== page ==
‘The light of day’

Henkel-Wallace says the board is “a stab” at setting up an independent regulatory regime to oversee such climate interventions, likening it to the institutional review boards that evaluate biomedical research involving humans.
But he says he shares these concerns and acknowledges that it’s “still early to know” if the board will be “legitimate.”

Fiekowsky says the board's purpose is “to ensure we restore the climate for future generations to flourish, and provide the public with accurate, relevant, and useful information.” He adds, “To succeed, projects must be safe, effective, legal, and ethical.”

Fiekowsky has made his own view on field experiments clear.
He argues that the risks would be minimal, pointing to the favorable findings of an earlier environmental impact study funded by Methane Action, a nonprofit he cofounded.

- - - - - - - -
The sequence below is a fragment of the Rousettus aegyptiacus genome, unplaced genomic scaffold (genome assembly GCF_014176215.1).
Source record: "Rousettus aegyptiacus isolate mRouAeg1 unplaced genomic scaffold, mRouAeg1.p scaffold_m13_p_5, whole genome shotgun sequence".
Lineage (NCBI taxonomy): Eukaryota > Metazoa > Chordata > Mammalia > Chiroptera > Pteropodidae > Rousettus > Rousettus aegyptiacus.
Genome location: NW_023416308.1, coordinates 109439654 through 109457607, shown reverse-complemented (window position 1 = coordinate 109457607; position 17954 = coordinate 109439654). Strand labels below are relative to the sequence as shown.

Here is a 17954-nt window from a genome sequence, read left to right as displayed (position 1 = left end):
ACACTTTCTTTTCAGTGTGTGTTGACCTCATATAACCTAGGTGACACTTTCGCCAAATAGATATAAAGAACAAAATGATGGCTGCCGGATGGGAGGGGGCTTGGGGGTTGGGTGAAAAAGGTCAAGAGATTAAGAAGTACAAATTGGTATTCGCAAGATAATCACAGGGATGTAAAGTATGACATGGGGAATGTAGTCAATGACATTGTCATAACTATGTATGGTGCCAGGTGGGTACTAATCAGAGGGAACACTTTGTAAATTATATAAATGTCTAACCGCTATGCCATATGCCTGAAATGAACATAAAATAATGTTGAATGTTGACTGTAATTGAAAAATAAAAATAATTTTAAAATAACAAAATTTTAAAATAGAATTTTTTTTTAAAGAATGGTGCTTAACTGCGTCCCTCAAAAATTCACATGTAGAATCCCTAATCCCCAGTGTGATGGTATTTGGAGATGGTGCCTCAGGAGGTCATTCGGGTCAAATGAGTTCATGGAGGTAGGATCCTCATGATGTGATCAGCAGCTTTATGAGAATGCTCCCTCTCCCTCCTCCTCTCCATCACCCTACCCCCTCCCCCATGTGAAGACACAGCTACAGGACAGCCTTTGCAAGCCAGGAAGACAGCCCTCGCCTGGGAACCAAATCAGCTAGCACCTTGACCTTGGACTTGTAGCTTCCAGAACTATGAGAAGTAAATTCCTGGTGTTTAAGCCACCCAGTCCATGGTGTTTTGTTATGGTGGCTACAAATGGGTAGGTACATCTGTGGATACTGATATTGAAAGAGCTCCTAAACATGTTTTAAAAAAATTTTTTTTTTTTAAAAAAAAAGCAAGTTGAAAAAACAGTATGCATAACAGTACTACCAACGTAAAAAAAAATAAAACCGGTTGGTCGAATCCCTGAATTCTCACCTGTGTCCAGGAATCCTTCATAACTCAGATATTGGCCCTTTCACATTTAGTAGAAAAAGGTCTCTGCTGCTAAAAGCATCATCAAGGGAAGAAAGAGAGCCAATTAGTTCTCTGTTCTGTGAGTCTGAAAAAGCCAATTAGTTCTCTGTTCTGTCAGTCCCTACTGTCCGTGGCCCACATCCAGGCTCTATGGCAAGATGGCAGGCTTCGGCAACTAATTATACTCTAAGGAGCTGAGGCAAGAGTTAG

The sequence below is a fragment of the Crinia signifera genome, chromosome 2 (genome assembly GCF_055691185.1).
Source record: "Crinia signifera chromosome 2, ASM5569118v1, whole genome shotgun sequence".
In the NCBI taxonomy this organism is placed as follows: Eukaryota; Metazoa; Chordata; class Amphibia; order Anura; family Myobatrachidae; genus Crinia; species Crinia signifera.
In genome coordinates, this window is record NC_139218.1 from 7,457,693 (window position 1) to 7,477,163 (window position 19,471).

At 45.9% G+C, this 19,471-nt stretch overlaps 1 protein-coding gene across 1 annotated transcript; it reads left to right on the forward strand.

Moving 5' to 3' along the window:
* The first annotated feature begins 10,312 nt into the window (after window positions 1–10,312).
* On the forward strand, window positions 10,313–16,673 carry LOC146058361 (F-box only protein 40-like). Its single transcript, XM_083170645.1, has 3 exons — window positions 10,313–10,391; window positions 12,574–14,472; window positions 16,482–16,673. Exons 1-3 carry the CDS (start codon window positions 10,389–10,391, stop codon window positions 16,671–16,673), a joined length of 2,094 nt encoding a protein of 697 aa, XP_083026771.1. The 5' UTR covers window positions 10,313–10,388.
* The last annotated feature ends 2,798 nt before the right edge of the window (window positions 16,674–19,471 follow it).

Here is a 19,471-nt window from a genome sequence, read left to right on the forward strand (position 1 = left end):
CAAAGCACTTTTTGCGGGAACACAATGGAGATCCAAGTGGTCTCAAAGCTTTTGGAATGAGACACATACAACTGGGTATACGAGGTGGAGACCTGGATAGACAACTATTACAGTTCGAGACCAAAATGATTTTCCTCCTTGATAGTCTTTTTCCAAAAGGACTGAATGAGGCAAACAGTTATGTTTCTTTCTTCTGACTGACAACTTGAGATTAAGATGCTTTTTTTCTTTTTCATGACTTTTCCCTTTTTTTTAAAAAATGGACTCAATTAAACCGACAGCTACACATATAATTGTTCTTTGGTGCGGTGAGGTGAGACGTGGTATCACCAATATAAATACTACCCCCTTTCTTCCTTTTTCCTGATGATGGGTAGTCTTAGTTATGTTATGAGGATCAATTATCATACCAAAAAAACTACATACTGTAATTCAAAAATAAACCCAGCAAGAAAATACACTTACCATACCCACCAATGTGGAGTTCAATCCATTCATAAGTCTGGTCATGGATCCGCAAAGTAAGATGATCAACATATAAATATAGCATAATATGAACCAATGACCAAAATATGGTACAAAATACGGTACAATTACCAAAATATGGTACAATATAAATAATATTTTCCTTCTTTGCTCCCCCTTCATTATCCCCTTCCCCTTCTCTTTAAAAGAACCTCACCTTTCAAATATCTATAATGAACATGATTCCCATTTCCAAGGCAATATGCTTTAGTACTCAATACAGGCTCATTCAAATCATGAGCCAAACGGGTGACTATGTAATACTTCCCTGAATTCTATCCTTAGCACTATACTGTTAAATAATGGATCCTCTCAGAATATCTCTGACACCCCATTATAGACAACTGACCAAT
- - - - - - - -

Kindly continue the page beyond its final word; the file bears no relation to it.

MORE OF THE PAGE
“No one can imagine a bad side effect that holds up to the light of day,” he says.

Societal permission

The University of Copenhagen’s Johnson says that researchers can learn a lot more about the potential and risks of this approach without adding iron particles into the atmosphere through field experiments.
Among other things, he said that researchers can sample and study the ample iron already in the air, as a result of natural sources like deserts and human activities such as shipping, heavy industry, and agriculture.

“Understanding these systems, already occurring in the atmosphere today, is the best way to move [iron salt aerosol] research forward,” he wrote in an email.

In fact, that work has already begun.